“One of my biggest fears was raising my children away from my family,” said Master Sgt. Edward Soto, 344th Air Refueling Squadron operations superintendent, after recently deciding to reenlist for the fourth time in his Air Force career.
“In 2010, one of the reasons why I was going to get out was because my kids were young enough to create those relationships with [their immediate] family,” Soto explained.
Many aspects of life can influence a service member’s decision to reenlist, which not only plays a large role in their lives, but the lives of their families as well.
“It’s a huge commitment on his part and his family to serve the United States and the United States Air Force and provide selfless dedication,” said Maj. Patrick Miller, 22nd Air Refueling Wing executive officer.
Soto, a family man from Phoenix, Arizona, and one of the first in his family to join military, became a part of the Air Force in June 2001. His infatuation with military movies drove his desire to enlist.
“Enlisting was always a dream for me,” Soto stated. “I didn’t know I was going to be enlisted, but I kind of knew from seventh to eighth grade that I was going to be in the military.”
After landing the job to become a boom operator, it took Soto an estimated year and a half to become fully qualified on the KC-10 Extender. He had four and a half years left of his enlistment, which flew by after the student phase was over, and he participated in multiple temporary duty assignments and deployments.
“Within that time is when I started my family at a very young age,” Soto said with a proud smile on his face. “So, some of my decision making had to alter because I was a new father and husband.”
With six years of service under his belt, he, with his wife’s support, in the midst of a deployment, decided to reenlist for another four years while in an aircraft.
“I was thinking that I was going to get out at 10 years, so I wanted it to be an even 10,” said Soto after explaining why he extended for four more years. “If I would’ve gone past [10 years], I would have felt like I would’ve needed to stay longer.”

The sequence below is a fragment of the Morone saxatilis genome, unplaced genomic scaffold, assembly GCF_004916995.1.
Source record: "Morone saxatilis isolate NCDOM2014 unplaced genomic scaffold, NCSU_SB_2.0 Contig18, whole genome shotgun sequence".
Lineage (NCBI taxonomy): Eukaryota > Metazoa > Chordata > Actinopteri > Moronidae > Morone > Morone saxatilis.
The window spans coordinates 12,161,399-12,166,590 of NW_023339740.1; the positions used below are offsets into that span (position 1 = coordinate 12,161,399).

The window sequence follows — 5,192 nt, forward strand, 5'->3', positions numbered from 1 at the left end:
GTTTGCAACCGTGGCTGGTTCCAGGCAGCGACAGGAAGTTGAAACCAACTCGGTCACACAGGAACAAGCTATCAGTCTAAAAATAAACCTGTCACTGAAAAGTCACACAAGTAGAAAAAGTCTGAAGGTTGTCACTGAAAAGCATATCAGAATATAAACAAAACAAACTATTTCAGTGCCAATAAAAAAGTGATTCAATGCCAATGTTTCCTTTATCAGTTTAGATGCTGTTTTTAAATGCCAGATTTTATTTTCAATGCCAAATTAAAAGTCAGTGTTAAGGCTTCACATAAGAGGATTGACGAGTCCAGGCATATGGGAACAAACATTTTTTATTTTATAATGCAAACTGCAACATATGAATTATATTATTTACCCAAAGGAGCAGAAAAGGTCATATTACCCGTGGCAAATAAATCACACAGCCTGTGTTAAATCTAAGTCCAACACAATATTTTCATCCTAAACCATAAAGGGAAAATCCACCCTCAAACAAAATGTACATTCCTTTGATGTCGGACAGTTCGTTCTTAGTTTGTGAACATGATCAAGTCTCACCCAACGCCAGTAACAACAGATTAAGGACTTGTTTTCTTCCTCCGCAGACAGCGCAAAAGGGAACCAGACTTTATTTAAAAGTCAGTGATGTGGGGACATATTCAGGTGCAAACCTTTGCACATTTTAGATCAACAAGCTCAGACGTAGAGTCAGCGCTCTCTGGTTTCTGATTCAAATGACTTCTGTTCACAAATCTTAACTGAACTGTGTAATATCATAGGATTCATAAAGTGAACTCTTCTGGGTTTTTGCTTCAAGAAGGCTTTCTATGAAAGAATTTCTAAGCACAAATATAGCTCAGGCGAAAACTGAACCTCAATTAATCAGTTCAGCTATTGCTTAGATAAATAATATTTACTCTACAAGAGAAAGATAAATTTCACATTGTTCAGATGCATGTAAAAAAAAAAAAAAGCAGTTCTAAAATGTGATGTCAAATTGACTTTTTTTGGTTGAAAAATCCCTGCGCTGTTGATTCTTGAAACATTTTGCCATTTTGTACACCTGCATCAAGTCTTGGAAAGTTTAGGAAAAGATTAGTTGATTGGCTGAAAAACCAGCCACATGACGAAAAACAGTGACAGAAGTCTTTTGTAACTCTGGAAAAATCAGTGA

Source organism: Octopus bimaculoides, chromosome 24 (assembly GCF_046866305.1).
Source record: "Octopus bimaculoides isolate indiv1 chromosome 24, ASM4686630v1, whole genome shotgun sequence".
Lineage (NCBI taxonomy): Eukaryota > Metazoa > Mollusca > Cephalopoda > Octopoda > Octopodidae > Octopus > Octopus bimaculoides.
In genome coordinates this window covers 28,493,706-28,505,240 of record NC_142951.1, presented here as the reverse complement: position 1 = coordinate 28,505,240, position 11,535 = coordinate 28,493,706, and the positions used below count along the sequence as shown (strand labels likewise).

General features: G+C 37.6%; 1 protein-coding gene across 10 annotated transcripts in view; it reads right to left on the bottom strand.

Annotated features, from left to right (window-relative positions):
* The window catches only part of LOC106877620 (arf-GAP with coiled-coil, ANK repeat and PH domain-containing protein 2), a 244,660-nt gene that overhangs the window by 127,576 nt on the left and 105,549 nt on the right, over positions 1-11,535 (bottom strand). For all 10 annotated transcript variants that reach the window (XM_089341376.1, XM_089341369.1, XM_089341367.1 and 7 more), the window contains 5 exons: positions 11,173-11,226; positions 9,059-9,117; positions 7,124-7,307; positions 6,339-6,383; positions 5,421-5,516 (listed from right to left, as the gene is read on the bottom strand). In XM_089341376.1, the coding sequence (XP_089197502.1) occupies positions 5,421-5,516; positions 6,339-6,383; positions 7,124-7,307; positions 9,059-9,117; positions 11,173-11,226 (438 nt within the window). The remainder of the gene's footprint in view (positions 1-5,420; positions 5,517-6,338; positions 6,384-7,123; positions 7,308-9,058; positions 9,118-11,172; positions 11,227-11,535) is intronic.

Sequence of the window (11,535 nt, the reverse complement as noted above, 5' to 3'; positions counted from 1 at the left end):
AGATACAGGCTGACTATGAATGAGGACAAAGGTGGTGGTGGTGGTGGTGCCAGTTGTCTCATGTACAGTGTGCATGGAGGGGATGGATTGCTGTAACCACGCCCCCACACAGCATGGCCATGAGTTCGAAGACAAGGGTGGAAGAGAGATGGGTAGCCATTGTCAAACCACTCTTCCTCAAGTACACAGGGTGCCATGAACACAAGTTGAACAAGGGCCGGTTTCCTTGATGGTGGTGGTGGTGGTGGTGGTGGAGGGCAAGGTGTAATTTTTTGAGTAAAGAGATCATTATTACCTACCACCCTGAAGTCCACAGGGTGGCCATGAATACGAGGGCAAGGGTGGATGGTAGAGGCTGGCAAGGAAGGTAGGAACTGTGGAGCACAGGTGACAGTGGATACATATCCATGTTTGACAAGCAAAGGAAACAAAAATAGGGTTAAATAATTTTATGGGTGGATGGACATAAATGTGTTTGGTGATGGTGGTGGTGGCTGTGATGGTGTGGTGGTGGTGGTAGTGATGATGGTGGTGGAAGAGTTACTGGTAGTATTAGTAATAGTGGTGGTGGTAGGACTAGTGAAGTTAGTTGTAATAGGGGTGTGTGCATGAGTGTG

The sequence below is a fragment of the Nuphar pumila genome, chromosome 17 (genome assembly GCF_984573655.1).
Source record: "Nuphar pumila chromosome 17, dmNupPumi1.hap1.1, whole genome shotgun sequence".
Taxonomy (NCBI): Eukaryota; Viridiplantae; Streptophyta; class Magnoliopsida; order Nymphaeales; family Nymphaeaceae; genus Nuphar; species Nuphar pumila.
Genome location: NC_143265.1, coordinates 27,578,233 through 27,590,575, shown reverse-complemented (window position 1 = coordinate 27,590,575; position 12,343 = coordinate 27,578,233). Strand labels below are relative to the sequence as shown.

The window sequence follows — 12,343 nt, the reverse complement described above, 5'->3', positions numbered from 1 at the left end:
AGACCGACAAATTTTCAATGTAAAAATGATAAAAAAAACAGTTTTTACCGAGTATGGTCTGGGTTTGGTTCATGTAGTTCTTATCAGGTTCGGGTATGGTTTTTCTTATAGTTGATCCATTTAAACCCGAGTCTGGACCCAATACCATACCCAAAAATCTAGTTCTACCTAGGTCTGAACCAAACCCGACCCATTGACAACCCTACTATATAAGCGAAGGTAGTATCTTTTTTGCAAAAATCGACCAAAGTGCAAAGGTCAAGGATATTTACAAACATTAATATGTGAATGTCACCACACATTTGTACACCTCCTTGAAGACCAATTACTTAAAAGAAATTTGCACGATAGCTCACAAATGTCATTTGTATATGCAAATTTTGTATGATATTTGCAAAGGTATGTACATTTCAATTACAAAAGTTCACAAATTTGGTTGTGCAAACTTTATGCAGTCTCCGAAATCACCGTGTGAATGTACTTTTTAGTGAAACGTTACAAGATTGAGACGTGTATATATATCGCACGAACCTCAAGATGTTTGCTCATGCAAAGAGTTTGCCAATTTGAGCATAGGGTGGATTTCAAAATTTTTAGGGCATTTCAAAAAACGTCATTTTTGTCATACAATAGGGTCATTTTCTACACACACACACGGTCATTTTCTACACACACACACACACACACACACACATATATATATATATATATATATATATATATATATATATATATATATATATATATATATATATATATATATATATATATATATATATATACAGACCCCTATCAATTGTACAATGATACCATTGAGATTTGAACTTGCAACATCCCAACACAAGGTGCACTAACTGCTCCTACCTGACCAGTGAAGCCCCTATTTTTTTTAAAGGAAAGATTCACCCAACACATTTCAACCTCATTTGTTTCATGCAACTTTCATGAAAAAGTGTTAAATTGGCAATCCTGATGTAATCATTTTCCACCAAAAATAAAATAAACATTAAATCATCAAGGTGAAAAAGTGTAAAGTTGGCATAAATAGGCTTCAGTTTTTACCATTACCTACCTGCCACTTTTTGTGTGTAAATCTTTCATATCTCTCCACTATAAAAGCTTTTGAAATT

Expecting to get out of the Air Force, Soto sent in a request to become a sensor operator, which he accomplished in 2009 after being stationed with the 6th Air Refueling Squadron at Travis AFB, California.
“I knew there wasn’t a big career field for boom operators on the outside, so I knew I had to get a different type of skill,” Soto explained.
Three and half years went by at Creech AFB, Nevada, where he provided air support for deployed operations as a sensor operator. The experienced gained from being a sensor operator opened more doors for Soto to begin a life outside of the military.
“When it was time for me to get out at my 10 year mark, the civilian sector with jobs was too unpredictable,” said Soto. “A lot of people weren’t hiring and people were trying to get into the Air Force for a more stable job. It was very difficult to step away from that job security.”
With job stability as one of his concerns and after consulting his wife, they decided to add four additional years to his service time. He also decided to move back to being a boom operator on the KC-10.
“Because the KC-10 community is so small, I went right back to Travis to the 6th ARS, the squadron that I was in and [a part of] in 2012 and I was there till 2016,” said Soto.
In September 2016, Soto and his family arrived at McConnell AFB. While assigned to the 344th ARS Soto was still attached with the 6th ARS in order to keep his KC-10 certification. He continued to be attached with the squadron in Travis until the arrival of the KC-46A Pegasus. Soto believed that his time as a sensor operator helped with his application to become a boom operator for the KC-46. After being selected, he participated in academic and simulator training for the new aircraft in March 2017. In 2019, Soto expressed that he was ecstatic to be selected as a part of the crew to deliver the first KC-46 to McConnell.
“I feel like we’re so early in the game in creating a culture for this aircraft,” said Soto. I’m so excited to be a part of it and [I’m] look forward to giving back to the community that has given me and my family so much to be happy and proud of.”
Recently, the Soto household was faced with a pivotal decision. After making Wichita home for three years, the family could be faced with a permanent change of station. Soto explained that Wichita is the first place that his wife, daughter and son could make home for the long term.
“At the end of your enlistment there’s a date that – you know – my time has come to decide if I’m going to continue serving or not,” said Soto. “We all came to the same conclusion that we’re going to continue to serve our country and be together as a team wherever the Air Force ends up sending us.”
On June 28, 2019, Soto reenlisted for the fourth and final time, which will bring his career past 20 years of service. Just like his first reenlistment, the ceremony was held in an aircraft, but this one being in the KC-46. Not only was he able to reenlist in the aircraft, he was able to have Maj. Miller, who Soto met at Travis as a KC-10 aircraft commander, reenlist him while the Pegasus was airborne.
“Reenlisting – for me – is understanding the responsibility that you’re taking when you say that you’re going to commit to serving our country,” Soto expressed proudly. “It’s a huge responsibility that you take on and not only that, my family takes that sacrifice.”
Soto and his family will continue to serve the Air Force by providing an influential stamp on the introduction of the KC-46.
DISCLAIMER: This article was originally published at the Defense Video Imagery Distribution System Hub (www.didvshub.net). The appearance of U.S. Department of Defense (DoD) visual information does not imply or constitute DoD endorsement.
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